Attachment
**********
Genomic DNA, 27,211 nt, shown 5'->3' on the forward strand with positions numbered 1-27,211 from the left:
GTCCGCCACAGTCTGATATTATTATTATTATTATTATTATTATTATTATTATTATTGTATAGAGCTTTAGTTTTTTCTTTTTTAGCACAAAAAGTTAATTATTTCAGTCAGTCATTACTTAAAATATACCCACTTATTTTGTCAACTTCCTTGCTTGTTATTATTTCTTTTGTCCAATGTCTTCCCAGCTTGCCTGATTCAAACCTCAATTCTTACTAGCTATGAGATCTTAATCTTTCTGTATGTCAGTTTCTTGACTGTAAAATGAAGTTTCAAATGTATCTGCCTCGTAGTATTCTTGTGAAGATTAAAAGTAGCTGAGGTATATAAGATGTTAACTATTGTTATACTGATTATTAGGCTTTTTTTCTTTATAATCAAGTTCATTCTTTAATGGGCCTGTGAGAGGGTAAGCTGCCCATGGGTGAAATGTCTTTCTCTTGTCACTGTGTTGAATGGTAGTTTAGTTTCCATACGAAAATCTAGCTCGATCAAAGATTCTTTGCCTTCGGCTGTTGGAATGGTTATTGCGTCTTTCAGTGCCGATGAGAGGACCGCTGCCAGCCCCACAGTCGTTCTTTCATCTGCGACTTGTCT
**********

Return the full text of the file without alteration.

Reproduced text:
Genomic DNA, 27,211 nt, shown 5'->3' on the forward strand with positions numbered 1-27,211 from the left:
GTCCGCCACAGTCTGATATTATTATTATTATTATTATTATTATTATTATTATTATTGTATAGAGCTTTAGTTTTTTCTTTTTTAGCACAAAAAGTTAATTATTTCAGTCAGTCATTACTTAAAATATACCCACTTATTTTGTCAACTTCCTTGCTTGTTATTATTTCTTTTGTCCAATGTCTTCCCAGCTTGCCTGATTCAAACCTCAATTCTTACTAGCTATGAGATCTTAATCTTTCTGTATGTCAGTTTCTTGACTGTAAAATGAAGTTTCAAATGTATCTGCCTCGTAGTATTCTTGTGAAGATTAAAAGTAGCTGAGGTATATAAGATGTTAACTATTGTTATACTGATTATTAGGCTTTTTTTCTTTATAATCAAGTTCATTCTTTAATGGGCCTGTGAGAGGGTAAGCTGCCCATGGGTGAAATGTCTTTCTCTTGTCACTGTGTTGAATGGTAGTTTAGTTTCCATACGAAAATCTAGCTCGATCAAAGATTCTTTGCCTTCGGCTGTTGGAATGGTTATTGCGTCTTTCAGTGCCGATGAGAGGACCGCTGCCAGCCCCACAGTCGTTCTTTCATCTGCGACTTGTCT